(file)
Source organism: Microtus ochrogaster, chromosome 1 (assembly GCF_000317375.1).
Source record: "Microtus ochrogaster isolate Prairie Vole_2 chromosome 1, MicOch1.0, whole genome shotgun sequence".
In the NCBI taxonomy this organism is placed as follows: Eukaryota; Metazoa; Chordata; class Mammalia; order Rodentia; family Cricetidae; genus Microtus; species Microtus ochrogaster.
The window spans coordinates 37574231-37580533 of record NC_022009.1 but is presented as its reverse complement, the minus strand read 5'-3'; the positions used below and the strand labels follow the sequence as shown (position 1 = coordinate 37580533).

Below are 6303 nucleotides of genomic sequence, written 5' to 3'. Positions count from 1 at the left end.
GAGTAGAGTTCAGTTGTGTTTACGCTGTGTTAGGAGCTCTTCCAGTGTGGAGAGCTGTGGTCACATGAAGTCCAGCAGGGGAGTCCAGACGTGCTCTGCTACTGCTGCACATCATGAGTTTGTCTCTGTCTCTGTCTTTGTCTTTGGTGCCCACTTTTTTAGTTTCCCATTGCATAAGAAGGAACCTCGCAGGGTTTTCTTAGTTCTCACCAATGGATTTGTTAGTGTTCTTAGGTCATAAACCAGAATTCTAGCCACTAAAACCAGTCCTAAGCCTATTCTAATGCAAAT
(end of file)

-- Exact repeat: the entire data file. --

Source organism: Microtus ochrogaster, chromosome 1 (assembly GCF_000317375.1).
Source record: "Microtus ochrogaster isolate Prairie Vole_2 chromosome 1, MicOch1.0, whole genome shotgun sequence".
In the NCBI taxonomy this organism is placed as follows: Eukaryota; Metazoa; Chordata; class Mammalia; order Rodentia; family Cricetidae; genus Microtus; species Microtus ochrogaster.
The window spans coordinates 37574231-37580533 of record NC_022009.1 but is presented as its reverse complement, the minus strand read 5'-3'; the positions used below and the strand labels follow the sequence as shown (position 1 = coordinate 37580533).

Below are 6303 nucleotides of genomic sequence, written 5' to 3'. Positions count from 1 at the left end.
GAGTAGAGTTCAGTTGTGTTTACGCTGTGTTAGGAGCTCTTCCAGTGTGGAGAGCTGTGGTCACATGAAGTCCAGCAGGGGAGTCCAGACGTGCTCTGCTACTGCTGCACATCATGAGTTTGTCTCTGTCTCTGTCTTTGTCTTTGGTGCCCACTTTTTTAGTTTCCCATTGCATAAGAAGGAACCTCGCAGGGTTTTCTTAGTTCTCACCAATGGATTTGTTAGTGTTCTTAGGTCATAAACCAGAATTCTAGCCACTAAAACCAGTCCTAAGCCTATTCTAATGCAAAT